4. Make the minimum payment on everything except the debt at the top. This one should receive the minimum plus any extra funds you can throw at it every month until it’s paid off.
  5. Once the balance is zero, move on to the next debt on the list, using the money that would have gone to the previous debt to pay off the following one.

 

The biggest benefit of this method is that it saves you time and interest, as debts are paid off sooner. And once all your debts are paid off, the money you were putting toward those payments can become your savings and investment fund. You can keep putting the same amount away every month to contribute to your future without adjusting your budget. This is especially helpful to millennials, who have to be extra mindful of balancing their current cost of living with the undeniable need to save for the future. But if you need to free up some cash or want to pay off your debt sooner because of exorbitant finance charges or other fees, there are options for refinancing your debt to gain more control over your finances.

 

Tangible Solutions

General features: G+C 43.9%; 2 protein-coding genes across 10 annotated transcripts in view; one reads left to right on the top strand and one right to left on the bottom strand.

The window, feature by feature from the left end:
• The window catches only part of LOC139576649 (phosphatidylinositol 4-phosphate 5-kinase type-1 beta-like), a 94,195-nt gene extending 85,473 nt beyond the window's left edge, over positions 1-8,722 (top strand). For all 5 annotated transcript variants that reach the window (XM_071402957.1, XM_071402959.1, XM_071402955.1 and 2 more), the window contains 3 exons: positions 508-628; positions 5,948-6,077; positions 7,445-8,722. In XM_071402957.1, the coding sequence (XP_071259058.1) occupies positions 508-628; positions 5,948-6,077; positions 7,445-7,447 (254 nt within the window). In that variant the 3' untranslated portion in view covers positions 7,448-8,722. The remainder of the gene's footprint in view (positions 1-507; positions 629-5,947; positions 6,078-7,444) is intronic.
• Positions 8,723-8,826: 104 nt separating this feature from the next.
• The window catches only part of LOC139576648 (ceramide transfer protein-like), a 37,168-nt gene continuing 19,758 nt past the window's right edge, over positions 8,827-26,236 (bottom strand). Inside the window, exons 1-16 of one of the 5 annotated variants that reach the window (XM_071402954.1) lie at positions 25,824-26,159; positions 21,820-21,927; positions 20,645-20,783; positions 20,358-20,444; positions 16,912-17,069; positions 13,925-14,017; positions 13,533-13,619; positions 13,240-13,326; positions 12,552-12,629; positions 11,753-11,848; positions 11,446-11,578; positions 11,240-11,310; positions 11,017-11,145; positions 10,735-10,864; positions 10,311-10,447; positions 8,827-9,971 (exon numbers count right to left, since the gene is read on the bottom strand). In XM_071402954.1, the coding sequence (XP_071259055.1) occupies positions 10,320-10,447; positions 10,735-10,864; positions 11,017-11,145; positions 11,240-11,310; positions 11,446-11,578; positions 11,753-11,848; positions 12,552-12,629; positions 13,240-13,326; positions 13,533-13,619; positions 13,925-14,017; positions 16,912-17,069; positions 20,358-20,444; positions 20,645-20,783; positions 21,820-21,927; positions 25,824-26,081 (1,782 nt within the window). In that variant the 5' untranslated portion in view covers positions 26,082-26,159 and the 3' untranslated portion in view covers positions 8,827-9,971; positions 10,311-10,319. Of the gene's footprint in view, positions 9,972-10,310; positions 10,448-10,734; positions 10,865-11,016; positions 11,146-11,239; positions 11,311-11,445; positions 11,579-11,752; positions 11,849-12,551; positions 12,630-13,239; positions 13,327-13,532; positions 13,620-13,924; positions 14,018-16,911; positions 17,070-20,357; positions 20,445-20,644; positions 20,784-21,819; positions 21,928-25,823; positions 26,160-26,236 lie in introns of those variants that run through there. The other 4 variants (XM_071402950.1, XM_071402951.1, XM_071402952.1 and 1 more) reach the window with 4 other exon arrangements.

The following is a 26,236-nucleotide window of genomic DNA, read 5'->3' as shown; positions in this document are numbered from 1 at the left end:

Paying down debt is a priority, but there are other things you can do to assuage your current concerns and help you look optimistically toward the future.

 

Personal Loans

 

Getting into debt to get rid of debt sounds counterintuitive, but there is a distinction between good debt vs. bad debt. Using good debt such as low-rate personal loans to pay off bad debt like high-interest credit cards and student loans can save you money and time. While this solution is relatively unexplored by millennials, it's popularity is increasing as a growing number of online lenders begin offering solutions. For millennials, online lending may be a better choice than traditional sources of loan funds such as banks because of the more stringent credit and income qualifications of conventional institutions. Alternative finance companies are providing new solutions for the financial problems faced by the millennial generation. Using these new services, along with some effective technological tools, can help you redirect your future and make steady gains toward financial stability.